Disposition without Trial

AuthorJanet Walker/Lorne Sossin
ProfessionOsgoode Hall Law School, York University/Faculty of Law, University of Toronto
The primar y goal of the Ca nadian civil justice system is the f‌inal dis-
position of the rights of the parties th rough either a trial before judge
and jury or a hearing. In theor y, a f‌inal order will not be i ssued until
a tri al or hearing h as been conducted. In reality, ver y few c ases re ach
trial. Most that are not settled, abandoned, or withdraw n are re solved
by virtue of an interlocutory or summary proceeding.
Recently, however, there has been a near-uniform trend towards
shortened and simplif‌ied civil litigation a nd the diversion of as many
civil disputes as possible to alternative means of dispute resolution. As
will be discussed in Chapter 11, dealing with civil justice reform, this
trend is justif‌ied by recourse to two primar y rationales: f‌irst, to ensure
judicial economy and a principled, cost-effective allocation of court re-
sources; and second, to ensure access to justice for litigants who might
be excluded from civil litigation by rea son of cost and delay.
This chapter covers six distinct aspects of how litigation m ay be
disposed of without a trial:
1) dismissi ng claims;
2) determining legal is sues;
3) summary judgment;
4) summary t rial;
5) simplif‌ied procedure; and
6) procedural dispositions such as default judgments.1
Given that the cost and delay of the litigation process is particularly as-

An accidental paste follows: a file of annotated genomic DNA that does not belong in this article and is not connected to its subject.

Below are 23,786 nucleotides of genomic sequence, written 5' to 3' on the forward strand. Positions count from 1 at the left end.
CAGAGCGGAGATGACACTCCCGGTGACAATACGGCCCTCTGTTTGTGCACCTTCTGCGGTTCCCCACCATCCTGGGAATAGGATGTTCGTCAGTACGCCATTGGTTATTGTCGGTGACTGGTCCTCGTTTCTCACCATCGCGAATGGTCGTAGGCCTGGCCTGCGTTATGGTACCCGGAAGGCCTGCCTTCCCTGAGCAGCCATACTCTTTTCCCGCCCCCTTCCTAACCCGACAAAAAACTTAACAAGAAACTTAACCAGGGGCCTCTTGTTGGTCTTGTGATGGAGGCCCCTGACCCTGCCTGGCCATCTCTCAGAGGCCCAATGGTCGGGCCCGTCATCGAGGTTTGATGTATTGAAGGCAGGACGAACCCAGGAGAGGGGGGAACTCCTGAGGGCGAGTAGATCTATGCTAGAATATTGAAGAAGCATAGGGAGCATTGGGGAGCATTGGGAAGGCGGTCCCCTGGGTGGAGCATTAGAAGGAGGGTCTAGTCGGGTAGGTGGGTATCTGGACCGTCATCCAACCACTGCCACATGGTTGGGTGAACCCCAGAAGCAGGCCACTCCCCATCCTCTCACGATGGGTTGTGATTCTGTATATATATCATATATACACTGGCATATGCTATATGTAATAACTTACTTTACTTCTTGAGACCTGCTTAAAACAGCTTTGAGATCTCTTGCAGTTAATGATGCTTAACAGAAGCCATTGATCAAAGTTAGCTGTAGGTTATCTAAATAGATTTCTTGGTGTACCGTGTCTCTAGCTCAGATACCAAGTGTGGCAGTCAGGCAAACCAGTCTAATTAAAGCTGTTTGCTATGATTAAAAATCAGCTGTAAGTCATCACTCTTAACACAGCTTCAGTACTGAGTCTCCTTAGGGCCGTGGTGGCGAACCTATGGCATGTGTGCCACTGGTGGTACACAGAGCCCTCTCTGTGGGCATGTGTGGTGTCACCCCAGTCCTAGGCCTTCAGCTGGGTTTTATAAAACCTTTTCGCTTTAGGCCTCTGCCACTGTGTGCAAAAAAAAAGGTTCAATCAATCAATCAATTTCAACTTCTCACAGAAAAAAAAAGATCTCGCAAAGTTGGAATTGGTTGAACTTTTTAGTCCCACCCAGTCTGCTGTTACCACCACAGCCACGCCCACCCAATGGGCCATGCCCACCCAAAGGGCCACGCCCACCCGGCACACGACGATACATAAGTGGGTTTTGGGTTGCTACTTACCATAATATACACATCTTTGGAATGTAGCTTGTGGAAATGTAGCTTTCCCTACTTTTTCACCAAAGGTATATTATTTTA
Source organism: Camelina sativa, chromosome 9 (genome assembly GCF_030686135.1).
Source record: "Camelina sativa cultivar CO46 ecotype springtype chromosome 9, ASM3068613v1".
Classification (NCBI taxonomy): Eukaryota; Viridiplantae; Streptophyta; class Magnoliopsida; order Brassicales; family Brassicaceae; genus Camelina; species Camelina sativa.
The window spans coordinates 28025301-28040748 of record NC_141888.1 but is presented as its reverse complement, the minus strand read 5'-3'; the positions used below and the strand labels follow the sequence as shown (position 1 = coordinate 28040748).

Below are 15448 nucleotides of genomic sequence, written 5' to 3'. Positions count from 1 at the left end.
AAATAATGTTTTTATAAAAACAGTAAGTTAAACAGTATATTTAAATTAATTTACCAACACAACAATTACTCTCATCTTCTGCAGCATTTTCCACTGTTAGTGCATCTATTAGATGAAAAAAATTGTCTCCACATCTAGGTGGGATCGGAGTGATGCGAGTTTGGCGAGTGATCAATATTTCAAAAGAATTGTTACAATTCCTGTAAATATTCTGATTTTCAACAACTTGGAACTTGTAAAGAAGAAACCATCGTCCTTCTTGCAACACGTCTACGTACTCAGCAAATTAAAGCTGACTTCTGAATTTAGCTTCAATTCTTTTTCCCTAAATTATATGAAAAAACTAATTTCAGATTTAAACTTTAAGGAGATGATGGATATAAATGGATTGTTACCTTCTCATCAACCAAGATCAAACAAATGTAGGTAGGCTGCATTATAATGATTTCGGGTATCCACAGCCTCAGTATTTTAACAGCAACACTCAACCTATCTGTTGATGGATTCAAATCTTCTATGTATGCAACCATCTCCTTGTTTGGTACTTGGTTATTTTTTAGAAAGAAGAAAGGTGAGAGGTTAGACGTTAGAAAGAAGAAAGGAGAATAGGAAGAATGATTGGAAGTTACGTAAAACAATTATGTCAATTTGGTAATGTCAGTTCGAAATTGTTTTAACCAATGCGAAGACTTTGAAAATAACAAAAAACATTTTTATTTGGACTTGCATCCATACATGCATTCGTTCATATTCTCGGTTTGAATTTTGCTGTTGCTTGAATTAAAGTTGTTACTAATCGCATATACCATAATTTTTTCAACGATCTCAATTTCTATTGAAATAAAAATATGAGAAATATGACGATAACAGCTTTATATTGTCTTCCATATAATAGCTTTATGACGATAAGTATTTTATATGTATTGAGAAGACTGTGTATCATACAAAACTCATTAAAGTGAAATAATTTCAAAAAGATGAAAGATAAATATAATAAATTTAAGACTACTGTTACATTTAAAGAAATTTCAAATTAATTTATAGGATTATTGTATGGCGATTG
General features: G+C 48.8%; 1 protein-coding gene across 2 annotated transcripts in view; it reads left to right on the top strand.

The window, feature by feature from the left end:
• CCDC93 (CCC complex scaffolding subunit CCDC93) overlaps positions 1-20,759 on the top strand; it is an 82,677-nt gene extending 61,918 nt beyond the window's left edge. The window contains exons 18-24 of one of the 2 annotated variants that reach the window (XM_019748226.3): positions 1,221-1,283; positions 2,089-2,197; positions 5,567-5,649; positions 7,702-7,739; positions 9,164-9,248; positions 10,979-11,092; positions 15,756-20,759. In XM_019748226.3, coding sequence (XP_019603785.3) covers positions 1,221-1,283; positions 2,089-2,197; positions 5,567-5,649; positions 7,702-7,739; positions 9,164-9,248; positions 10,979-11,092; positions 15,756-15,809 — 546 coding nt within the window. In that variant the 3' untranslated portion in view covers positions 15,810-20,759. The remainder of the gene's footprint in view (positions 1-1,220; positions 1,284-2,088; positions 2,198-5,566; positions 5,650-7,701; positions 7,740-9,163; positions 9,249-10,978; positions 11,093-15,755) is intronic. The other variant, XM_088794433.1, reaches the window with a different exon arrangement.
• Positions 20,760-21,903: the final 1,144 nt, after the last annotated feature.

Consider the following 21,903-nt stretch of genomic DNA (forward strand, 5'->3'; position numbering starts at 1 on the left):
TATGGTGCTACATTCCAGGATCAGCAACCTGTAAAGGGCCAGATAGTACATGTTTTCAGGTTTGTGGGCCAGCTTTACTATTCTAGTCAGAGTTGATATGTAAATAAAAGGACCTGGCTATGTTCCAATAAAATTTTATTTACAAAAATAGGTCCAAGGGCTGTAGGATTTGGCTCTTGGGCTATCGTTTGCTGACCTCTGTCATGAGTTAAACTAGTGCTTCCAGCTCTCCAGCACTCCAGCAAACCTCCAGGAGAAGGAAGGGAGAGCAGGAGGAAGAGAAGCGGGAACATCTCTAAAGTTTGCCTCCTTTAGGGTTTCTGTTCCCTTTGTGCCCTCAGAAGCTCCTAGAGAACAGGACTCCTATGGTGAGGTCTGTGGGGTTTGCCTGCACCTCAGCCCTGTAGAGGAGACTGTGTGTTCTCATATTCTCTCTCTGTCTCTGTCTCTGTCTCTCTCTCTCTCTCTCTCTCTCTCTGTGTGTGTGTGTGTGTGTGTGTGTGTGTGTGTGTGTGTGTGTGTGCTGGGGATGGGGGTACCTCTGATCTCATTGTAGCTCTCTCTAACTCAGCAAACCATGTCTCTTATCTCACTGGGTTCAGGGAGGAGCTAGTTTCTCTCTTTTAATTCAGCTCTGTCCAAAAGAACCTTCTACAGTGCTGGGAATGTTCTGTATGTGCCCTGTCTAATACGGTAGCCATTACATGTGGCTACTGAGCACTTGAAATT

soc iate d wi th di sco very (which typ ica lly i nclud es a d etai led r evi ew of a ll
relevant non-privileged documents and the oral examination of adverse
parties), parties sensitive to cost and delay in civil litigation will usual ly
have a clear interest in disposing of disputes prior to this pha se of t he
litigation. Providing procedural mechanisms for the disposition of civil
actions prior to trial is an important means of diverting litigation and
thereby enhancing both judicial economy and access to justice.
By far the most common disposition without trial is through settle-
ment or abandonment. The vast majority of litigation, in other words,
never i s adjudicated at all. Apart from settlement and abandonment,
there are three main ways in Canadian civil procedure by which a d is-
pute may be resolved prior to trial. First, the pleadings may be attacked
as disclosing no caus e of action. Second, t he determination of a legal
issue prior to trial may resolve the action. Third, one or both parties to
litigation may move for summary judgment.2
All pleadings must disclose a legally valid cause of action or defence.
Whil e pleadi ngs are not expres sed in te rms of st atement s of law, the y are
required to contain a concise statement of the material facts upon which
the pleading par ty relies. These statements of fact must t hen give rise to
a valid lega l claim or defence. If t he harm alleged by a plaint iff in a state-
1 The main focus of t his chapter is the dis position of proceedings wit hout trial.
While motions for inte rim relief can have the ef fect of disposing of the matt er,
they are dis cussed in the following c hapter on pre-trial relief.
2 For a more detailed di scussion of these method s of pre-trial disposit ion, see
Robert Van Kesse l, Summary Judgments and D ispositions before Trial (Toronto:
Butterworth s, 2002). See als o John Page & Tim Pinos, Summary Judgme nt
(Aurora, ON: Canada La w Book, 1998); and Guy J. Prat te, Nadia Effendi, & Paul
Taylor, “Summary Judgment Mot ions: Recent Judicial Developments” (2008) 35
Advocates’ Q. 114.

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